Rudolf Mößbauer Tenure Track
Technical University of Munich
Image-Based Biomedical Modeling
Before joining the Department of Informatics at TUM as the first Rudolf Mößbauer Tenure Track Professor in 2013, Bjoern Menze was senior researcher and lecturer in the Computer Vision Lab at ETH Zurich (Gabor Szekely), Switzerland, and a lab member of the Asclepios Project at INRIA Sophia Antipolis, France (Nicholas Ayache). Before that, he worked as a postdoc in Boston, USA, in the Medical Vision group of the CSAIL at MIT (Polina Golland) and in the BWH Surgical Planning Lab of Harvard Medical School (Ron Kikinis), after having been with the Department of Anthropology of Harvard University (Jason Ur). Bjoern Menze received his Ph.D. in Computer Science in 2007, while working at the Interdisciplinary Center for Scientific Computing in Heidelberg (Fred Hamprecht), Germany, and obtained degrees in Physics from Heidelberg and from Uppsala University, Sweden.
2014 MICCAI Young Scientist Award Finalist & Selection for the MICCAI
2014 Best Paper Issue of Medical Image Analysis. M Rempfer et al., B Menze. ‚Extracting vascular networks under physiological constraints via integer programming’. MICCAI Conference 2014, Boston, USA
2014 Best Poster Award. J Lipkova, B Menze, P Koumoutsakos. 'Patient-specific modeling of glioma' Platform for Advanced Scientific Computing (PASC) Conference 2014, Zurich, Switzerland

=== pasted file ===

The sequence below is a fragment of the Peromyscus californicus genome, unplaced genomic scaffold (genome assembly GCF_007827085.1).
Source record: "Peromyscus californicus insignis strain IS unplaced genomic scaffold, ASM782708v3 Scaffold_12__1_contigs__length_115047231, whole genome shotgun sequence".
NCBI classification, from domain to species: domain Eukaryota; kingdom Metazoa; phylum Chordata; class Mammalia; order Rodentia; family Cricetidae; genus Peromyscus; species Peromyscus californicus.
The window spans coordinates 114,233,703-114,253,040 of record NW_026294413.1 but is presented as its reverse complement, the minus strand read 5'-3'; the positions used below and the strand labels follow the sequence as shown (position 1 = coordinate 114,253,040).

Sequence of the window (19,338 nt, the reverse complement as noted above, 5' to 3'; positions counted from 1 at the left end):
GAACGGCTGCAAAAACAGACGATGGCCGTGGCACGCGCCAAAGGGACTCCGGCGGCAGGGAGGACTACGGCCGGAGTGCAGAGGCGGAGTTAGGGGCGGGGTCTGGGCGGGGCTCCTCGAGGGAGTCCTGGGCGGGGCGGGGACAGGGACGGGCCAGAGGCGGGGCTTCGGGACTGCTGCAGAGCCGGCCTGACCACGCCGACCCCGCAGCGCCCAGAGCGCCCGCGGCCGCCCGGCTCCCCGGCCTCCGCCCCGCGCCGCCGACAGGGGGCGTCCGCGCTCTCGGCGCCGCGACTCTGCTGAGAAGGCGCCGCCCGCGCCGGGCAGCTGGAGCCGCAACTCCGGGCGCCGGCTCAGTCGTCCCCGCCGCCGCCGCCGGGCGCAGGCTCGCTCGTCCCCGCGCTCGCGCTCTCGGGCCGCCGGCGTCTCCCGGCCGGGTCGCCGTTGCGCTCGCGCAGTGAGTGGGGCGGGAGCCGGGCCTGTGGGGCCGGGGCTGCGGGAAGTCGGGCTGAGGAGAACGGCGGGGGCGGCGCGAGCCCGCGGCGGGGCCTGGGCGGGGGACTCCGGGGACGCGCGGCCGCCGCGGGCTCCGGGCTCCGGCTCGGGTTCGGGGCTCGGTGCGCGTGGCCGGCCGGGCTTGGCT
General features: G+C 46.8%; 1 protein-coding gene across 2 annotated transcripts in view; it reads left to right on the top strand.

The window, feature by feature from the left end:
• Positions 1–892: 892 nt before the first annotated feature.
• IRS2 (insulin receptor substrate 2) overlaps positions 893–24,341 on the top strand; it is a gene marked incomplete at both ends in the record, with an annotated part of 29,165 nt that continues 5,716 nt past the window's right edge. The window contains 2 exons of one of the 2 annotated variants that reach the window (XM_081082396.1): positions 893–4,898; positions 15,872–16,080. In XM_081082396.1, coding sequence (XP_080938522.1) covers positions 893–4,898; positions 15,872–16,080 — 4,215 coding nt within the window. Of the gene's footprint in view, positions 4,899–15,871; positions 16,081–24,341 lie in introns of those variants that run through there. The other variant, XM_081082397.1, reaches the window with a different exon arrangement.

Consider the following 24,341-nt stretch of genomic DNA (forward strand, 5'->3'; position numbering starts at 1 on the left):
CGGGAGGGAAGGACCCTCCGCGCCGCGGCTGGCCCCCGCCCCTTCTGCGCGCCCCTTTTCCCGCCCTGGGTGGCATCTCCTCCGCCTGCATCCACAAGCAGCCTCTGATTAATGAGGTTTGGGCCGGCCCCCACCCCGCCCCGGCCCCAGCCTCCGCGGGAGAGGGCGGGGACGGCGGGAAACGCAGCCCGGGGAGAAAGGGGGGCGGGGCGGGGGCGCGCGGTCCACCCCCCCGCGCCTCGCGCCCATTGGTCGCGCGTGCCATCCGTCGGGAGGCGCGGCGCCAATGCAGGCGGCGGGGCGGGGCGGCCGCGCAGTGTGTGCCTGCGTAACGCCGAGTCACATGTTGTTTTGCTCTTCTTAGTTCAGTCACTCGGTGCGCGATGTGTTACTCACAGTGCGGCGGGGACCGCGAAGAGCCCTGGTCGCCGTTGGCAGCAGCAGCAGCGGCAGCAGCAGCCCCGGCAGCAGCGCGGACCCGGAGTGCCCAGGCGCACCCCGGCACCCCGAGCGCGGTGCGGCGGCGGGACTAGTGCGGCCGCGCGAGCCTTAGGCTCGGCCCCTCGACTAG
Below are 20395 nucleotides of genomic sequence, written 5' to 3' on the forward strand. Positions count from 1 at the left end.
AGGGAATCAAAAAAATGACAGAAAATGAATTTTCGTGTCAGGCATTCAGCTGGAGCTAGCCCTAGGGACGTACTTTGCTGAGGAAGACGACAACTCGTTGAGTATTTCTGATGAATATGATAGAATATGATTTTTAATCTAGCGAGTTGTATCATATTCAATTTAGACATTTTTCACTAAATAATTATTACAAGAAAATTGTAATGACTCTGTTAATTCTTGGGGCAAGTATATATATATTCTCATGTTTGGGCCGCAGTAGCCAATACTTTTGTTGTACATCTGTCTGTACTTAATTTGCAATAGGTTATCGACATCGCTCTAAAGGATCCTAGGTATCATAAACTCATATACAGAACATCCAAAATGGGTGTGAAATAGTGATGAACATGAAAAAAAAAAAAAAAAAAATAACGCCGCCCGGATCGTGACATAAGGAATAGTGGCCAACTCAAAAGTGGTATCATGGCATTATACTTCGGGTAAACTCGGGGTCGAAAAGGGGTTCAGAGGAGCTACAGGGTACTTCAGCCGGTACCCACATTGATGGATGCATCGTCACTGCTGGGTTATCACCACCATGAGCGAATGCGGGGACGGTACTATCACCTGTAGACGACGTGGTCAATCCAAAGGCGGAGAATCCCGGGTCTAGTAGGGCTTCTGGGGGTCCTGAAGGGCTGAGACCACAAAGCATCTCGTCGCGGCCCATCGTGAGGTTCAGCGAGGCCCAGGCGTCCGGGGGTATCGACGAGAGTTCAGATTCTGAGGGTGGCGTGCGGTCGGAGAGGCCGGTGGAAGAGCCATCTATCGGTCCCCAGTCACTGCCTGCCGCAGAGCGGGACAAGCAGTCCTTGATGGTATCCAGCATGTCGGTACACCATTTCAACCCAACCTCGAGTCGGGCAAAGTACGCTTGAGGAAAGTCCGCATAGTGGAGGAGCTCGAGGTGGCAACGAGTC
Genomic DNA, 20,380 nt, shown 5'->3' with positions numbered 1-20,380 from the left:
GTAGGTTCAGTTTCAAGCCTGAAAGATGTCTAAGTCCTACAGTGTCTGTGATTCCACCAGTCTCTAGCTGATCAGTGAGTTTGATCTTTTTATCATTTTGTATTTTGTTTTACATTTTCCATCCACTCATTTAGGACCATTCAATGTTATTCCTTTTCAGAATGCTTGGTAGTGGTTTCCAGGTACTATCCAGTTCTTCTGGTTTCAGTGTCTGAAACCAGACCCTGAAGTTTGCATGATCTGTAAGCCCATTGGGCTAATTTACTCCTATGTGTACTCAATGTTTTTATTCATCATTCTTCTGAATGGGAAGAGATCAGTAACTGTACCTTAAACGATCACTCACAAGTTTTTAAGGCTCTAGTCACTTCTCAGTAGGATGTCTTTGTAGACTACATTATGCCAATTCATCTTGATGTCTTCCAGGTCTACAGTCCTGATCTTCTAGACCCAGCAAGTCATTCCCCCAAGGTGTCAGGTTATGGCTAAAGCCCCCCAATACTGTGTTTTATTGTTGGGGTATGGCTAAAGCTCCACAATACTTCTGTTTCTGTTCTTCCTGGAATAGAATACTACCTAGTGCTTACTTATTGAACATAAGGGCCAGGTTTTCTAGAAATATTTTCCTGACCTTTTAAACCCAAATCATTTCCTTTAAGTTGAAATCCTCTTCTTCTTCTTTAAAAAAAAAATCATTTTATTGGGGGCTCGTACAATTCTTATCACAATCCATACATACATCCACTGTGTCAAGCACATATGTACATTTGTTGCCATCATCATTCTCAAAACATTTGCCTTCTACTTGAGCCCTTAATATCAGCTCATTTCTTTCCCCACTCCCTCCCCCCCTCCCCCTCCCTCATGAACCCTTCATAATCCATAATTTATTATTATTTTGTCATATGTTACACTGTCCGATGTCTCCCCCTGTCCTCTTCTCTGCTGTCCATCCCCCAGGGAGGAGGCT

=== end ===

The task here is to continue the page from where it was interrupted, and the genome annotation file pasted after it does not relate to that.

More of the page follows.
2009 Leopoldina Research Fellow of the German National Academy of Sciences Leopoldina 2008 DFG Research Fellowship 2007 Fritz Thyssen Research Fellowship 1998 Fellow of the German National Academic Foundation / Studienstiftung des deutschen Volkes
My research is in medical image computing, exploring topics at the interface of medical computer vision, image-based modeling and computational physiology. In this, I focus on applications in clinical neuroimaging and the modeling of tumor growth. My work strives towards transforming the descriptive interpretation of biomedical images into a model-driven analysis that infers properties of the underlying physiological and patho-physiological processes by using models from biophysics and computational physiology. I am also interested in how to apply such models to big data bases in order to learn about correlations between model features and disease patterns at a population scale.
- Mapping patterns of long-term settlement in Northern Mesopotamia at a large scale. Proceedings of the National Academy of Sciences 109 (14), 2012, E778-E787.
- Using spatial prior knowledge in the spectral fitting of MRS images. NMR in Biomedicine 25 (1), 2011, 1-13.
- A Generative Approach for Image-Based Modeling of Tumor Growth. In: Lecture Notes in Computer Science. Springer Science + Business Media, 2011.
- On Oblique Random Forests. In: Machine Learning and Knowledge Discovery in Databases. Springer Science + Business Media, 2011.
- A Generative Model for Brain Tumor Segmentation in Multi-Modal Images. In: Medical Image Computing and Computer-Assisted Intervention – MICCAI 2010. Springer Science + Business Media, 2010.